A Modernist home created during the 1960s within the walled garden of a historic house stylishly blends the contemporary and the historical. Mary Miers reports; photographs by Paul Highnam for Country Life.
Cloistered in the walled garden at Leuchie near North Berwick — the home of Sir Hew and Lady Dalrymple and family — is one of an interesting clutch of Mid-Century Modern designs that were integrated into the garden structures of a historic house. The group, which includes Trevor Dannatt’s Pitcorthie in Fife of 1968, the walled garden houses at Hurley, Berkshire (Walter Goddard, 1956) and in Henley-on-Thames (Francis Pollen,1959), and Pollen’s 1976 Lake House on The Grange estate in Hampshire, drew inspiration from vernacular sources, mixing natural and manufactured materials in unpretentious, carefully crafted designs.
Leuchie Walled Garden and its Georgian predecessor (Leuchie House, today a respite home) were described by Mark Girouard in two articles published the year after the Modern house was built (Country Life, October 12 and 26, 1961). Six decades later, the story has been enriched in several ways: the architect Sir James Dunbar-Nasmith recently shared memories of the commission, his first major house project, and last year, Robert Dalrymple published an affectionate account of growing up here in the 1960s. In 2020, Gray Macpherson Architects completed a sensitive remodelling in collaboration with the present owners, Sir Hew Dalrymple, and his wife, Janey, who has updated the interiors to suit the house’s new role as a stylish holiday let. With this new chapter in the story of Leuchie, it seemed timely to revisit.
The Dalrymples have been connected with North Berwick since 1694, when Hew Dalrymple (1652–1737), scion of a powerful legal and political family, bought land here, flush with his success as a lawyer. In 1698, the year he succeeded his father, the 1st Viscount Stair, as Lord President of the Court of Session, he was created a baronet. Over the next few decades, he enlarged his estate to 3,000 acres, buying up the lands of Tantallon and Leuchie, as well as the Bass Rock, which he united under the new Barony of North Berwick.
Leuchie House dates from 1779–85 and was built by the 2nd Baronet, who had inherited from his grandfather in 1737. Having been an MP mostly based in London, by the 1770s, the second Sir Hew was in his sixties and spending more time in East Lothian, planting his acres and enjoying rural pursuits. As he wrote to a friend, the earlier house was rotten and he resolved to pull it down and build ‘a decent habitation suitable to my birth rank and fortune’. The result was a smart country house, a drawing of which is prominently displayed in his portrait by David Martin of 1789. He died the following year and his son, the 3rd Sir Hew, added Hamilton to his surname on inheriting Bargany in Ayrshire in 1796.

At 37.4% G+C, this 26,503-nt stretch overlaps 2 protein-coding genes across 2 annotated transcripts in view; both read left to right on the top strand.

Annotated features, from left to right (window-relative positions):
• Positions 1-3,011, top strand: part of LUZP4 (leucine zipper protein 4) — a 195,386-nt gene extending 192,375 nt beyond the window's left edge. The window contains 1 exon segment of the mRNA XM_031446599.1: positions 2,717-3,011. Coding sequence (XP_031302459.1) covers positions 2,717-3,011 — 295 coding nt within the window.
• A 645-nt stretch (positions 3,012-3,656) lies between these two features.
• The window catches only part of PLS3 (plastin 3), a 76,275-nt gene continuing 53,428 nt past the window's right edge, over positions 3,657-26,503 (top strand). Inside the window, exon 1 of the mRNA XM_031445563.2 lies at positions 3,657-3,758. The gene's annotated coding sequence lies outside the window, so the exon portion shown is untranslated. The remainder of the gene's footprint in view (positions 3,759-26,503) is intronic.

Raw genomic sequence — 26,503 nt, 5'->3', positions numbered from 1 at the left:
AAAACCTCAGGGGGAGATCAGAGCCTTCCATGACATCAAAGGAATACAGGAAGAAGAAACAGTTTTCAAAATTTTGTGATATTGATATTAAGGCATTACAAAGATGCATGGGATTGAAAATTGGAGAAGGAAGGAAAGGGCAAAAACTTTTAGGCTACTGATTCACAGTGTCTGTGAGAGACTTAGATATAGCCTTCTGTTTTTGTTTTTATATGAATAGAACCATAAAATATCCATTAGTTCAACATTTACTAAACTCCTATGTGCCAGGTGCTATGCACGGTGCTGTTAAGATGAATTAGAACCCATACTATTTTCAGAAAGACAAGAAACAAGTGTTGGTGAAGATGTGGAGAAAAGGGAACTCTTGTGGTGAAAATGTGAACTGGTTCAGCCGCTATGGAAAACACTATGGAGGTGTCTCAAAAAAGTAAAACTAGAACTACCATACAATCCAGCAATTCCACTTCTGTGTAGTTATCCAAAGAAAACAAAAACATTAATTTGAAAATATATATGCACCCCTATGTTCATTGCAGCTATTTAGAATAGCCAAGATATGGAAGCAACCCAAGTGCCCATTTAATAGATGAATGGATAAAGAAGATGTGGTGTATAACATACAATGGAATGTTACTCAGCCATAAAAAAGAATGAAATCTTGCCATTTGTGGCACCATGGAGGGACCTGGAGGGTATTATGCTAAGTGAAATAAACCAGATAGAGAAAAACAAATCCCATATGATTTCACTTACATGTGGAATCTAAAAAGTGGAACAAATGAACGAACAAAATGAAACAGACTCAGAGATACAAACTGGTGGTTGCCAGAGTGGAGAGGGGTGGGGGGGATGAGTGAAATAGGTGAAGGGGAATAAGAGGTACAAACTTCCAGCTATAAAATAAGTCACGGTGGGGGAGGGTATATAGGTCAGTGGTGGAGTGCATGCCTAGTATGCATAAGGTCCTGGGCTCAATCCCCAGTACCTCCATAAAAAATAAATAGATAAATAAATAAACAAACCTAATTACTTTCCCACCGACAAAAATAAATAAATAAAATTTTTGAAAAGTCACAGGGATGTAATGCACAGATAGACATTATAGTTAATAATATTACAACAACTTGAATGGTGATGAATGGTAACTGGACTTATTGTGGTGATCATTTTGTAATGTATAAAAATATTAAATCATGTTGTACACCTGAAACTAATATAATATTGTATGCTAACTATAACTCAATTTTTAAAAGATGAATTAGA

By the 1920s, the Depression and death duties had taken their toll and much of the estate had to be sold. By the time the 9th Baronet died, in 1959, the house, which had acquired substantial Victorian additions, seemed an impractical home for either his widow or their son. The 10th Sir Hew was in the army and had already been looking for somewhere suitable on the estate for family holidays. When he and his wife took Sir James to see the 18th-century walled garden, the architect was ‘bowled over’.
The five-acre enclosure is divided by a longitudinal wall — to the south lies the larger vegetable garden; to its north, the pleasure garden, lined with old fruit trees and with a sheltered, west-facing site. The new house was completed in 1960 and, two years later, it became the couple’s permanent residence when Sir Hew returned home and joined Scottish & Newcastle Breweries.
Sir James was then a rising star from the office of Sir Robert Matthew who, with his colleague Graham Law, had recently set up Law & Dunbar-Nasmith Architects (today, LDN Architects), which would become one of Scotland’s leading practices, best known for its contemporary theatre buildings and conservation work. Now retired aged 95, he clearly recalls that Leuchie was Job 14 and one of his happiest commissions.
The success of the project owed much to the trust and non-interference of his clients. Having made it clear that they intended to fill their new home with the inherited paintings and furniture from Leuchie House, they had only one request: they wanted it to be a ‘really modern house’. This, as their son Robert would later reflect, ‘seems at odds with the traditionalists we knew’.
Key to the design was the garden wall, remodelled in about 1809, allegedly by Napoleonic prisoners-of-war. ‘I was anxious to limit anything I did to the historic structure to an absolute minimum,’ the architect stresses. The main garden range is enclosed on three sides by the old walls, the east section — with three holes punched through — serving as a spine that separates the house’s two very different faces. There are no splayed wings or bowed ends, as Sir James’s hero Basil Spence might have proposed in a nod to Georgian Leuchie. Instead, the modestly scaled house is composed of low-slung, horizontal boxes, their sleek glass and white-rendered walls set against the weathered brickwork in a way that still feels daring. ‘A flat roof tells you absolutely nothing about the size of a house when viewed from a distance,’ Sir James observes of the canopy that oversails the central section and part of the lower wings. The flatness of the house, he explains, was dictated by the existing flat-topped gable that sweeps up to conceal the gardener’s cottage abutting on the other side (Fig 2).
Dating from the 18th century, the cottage became the kitchen/nursery wing, its little-altered exterior setting the understated tone of the entrance front. Only on passing through the front door pierced into the garden wall to its south is the Modern range revealed.